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f2: Effect of exposure duration of different stimuli on activity of cOSNs, mOSNs and crypt cells.9 day old zebrafish larvae were exposed to either food odor, non-kin larvae odor or E3 medium as control (ctr) for either 3, 7, 11, or 15 minutes (min). The total number of pERK+activated cOSNs, mOSNs, and crypt cells was counted per larva and statistically analyzed. Box plots show median, upper and lower quartile and whiskers (maximum interquartile range: 1.5). (a) Stimulus duration does not affect number of pERK + cOSNs in larvae stimulated with food odor (Kruskall-Wallis test: H(2) = 0.794, p = 0.851, n3,7,11 min = 5, n15 min = 3), larvae odor (H(2) = 3.030, p = 0.387, n3,15 min = 5, n7,11 min = 4), or in controls (H(2) = 2.866, p = 0.413, n3,7,11,15 min = 5). (b) Number of pERK + mOSNs does not alter at different stimulus durations when stimulated with food odor (H(2) = 1.714, p = 0.634), larvae odor (H(2) = 0.964, p = 0.810), or in controls (H(2) = 4.779, p = 0.189). For n values: see (a). (c) No significant difference in number of pERK+ crypt cells at different stimulus durations when stimulated with food odor (H(2) = 2.488, p = 0.478), larvae odor (H(2) = 6.685, p = 0.083), or in controls (H(2) = 6.316, p = 0.097). For n values: see (a).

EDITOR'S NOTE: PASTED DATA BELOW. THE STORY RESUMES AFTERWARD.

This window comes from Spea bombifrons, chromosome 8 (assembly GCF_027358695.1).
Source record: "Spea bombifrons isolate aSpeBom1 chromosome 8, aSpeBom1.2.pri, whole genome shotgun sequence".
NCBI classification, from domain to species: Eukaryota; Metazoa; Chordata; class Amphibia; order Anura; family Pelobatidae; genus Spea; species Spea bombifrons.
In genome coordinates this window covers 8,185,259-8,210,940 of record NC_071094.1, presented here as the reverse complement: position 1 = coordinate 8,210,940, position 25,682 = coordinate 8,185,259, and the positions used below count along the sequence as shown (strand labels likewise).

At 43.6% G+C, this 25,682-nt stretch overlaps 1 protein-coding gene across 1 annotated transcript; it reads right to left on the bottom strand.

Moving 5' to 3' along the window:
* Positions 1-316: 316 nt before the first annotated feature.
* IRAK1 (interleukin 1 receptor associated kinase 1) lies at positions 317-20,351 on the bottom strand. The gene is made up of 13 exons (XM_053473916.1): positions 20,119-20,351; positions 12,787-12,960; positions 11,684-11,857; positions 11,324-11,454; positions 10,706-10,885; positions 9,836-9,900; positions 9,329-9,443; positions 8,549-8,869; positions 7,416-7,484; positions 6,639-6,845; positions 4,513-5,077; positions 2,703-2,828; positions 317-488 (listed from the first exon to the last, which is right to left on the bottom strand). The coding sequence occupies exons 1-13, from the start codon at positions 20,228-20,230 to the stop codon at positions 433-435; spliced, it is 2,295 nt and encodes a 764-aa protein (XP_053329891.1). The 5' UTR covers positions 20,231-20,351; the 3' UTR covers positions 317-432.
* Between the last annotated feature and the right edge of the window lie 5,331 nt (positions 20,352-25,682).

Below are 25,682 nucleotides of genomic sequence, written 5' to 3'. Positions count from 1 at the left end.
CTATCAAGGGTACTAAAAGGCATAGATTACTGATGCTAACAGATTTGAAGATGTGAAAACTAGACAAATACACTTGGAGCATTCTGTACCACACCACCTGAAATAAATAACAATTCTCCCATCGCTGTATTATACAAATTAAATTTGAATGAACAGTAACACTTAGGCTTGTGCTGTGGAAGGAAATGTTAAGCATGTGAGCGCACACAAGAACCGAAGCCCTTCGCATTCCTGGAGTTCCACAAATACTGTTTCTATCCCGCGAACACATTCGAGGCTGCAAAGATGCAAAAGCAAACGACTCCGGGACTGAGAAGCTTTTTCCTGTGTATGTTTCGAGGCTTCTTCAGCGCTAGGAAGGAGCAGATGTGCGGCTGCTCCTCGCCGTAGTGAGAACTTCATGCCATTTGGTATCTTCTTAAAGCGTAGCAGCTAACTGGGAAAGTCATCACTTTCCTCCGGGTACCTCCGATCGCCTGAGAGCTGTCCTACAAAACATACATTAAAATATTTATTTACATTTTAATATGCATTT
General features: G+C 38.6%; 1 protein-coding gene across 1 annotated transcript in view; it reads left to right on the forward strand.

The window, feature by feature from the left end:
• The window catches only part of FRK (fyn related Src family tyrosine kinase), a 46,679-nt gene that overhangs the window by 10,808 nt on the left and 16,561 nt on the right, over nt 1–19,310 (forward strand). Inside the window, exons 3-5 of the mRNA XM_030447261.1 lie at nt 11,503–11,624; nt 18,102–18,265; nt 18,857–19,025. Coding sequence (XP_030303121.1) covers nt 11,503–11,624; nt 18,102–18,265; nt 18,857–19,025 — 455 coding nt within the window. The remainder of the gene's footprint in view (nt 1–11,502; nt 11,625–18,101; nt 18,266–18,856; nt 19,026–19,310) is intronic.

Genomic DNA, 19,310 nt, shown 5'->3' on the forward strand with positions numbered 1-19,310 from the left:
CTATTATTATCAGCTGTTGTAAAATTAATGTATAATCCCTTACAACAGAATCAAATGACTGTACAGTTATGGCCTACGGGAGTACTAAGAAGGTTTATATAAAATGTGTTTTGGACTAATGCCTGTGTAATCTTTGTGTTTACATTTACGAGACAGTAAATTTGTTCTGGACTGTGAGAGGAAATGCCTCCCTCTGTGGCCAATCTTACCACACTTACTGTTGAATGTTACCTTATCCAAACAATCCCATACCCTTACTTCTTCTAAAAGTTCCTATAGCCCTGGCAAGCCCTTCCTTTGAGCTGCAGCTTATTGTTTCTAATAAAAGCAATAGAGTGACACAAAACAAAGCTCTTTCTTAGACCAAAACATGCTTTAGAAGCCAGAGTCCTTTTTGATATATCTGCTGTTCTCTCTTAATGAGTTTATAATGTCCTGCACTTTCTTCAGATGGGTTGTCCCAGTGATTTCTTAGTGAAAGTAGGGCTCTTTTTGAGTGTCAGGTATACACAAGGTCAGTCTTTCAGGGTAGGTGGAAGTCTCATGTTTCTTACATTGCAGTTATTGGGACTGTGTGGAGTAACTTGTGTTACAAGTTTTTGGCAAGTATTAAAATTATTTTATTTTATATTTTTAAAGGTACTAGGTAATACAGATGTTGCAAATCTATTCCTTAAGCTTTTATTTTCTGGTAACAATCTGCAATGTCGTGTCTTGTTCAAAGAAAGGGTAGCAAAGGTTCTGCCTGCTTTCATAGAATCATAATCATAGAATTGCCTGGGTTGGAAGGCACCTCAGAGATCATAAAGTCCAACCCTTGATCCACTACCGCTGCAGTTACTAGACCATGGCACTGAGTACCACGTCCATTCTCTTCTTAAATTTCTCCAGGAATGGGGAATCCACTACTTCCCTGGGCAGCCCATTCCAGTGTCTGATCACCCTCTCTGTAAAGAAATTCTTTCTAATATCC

Mentions: Intensity of pERK labeled OSNs does not seem to depend on stimulus duration. Equally strongly pERK upregulated OSNs were observed with all four stimulus durations using two odor stimuli and control stimulation (Fig. 2a–c). However, we observed the best signal to noise ratio at stimulus durations of 7 minutes (data not shown). In addition, the duration of stimulation did not show an effect on the number of activated OSN types, because within each OSN type, no significant differences were observed between the four stimulation durations for all three stimuli (Fig. 2a–c).


Crypt cells are involved in kin recognition in larval zebrafish.

Biechl D, Tietje K, Gerlach G, Wullimann MF - Sci Rep (2016)

Effect of exposure duration of different stimuli on activity of cOSNs, mOSNs and crypt cells.9 day old zebrafish larvae were exposed to either food odor, non-kin larvae odor or E3 medium as control (ctr) for either 3, 7, 11, or 15 minutes (min). The total number of pERK+activated cOSNs, mOSNs, and crypt cells was counted per larva and statistically analyzed. Box plots show median, upper and lower quartile and whiskers (maximum interquartile range: 1.5). (a) Stimulus duration does not affect number of pERK + cOSNs in larvae stimulated with food odor (Kruskall-Wallis test: H(2) = 0.794, p = 0.851, n3,7,11 min = 5, n15 min = 3), larvae odor (H(2) = 3.030, p = 0.387, n3,15 min = 5, n7,11 min = 4), or in controls (H(2) = 2.866, p = 0.413, n3,7,11,15 min = 5). (b) Number of pERK + mOSNs does not alter at different stimulus durations when stimulated with food odor (H(2) = 1.714, p = 0.634), larvae odor (H(2) = 0.964, p = 0.810), or in controls (H(2) = 4.779, p = 0.189). For n values: see (a). (c) No significant difference in number of pERK+ crypt cells at different stimulus durations when stimulated with food odor (H(2) = 2.488, p = 0.478), larvae odor (H(2) = 6.685, p = 0.083), or in controls (H(2) = 6.316, p = 0.097). For n values: see (a).
© Copyright Policy - open-access
Related In: Results  -  Collection

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Show All Figures
getmorefigures.php?uid=PMC4834543&req=5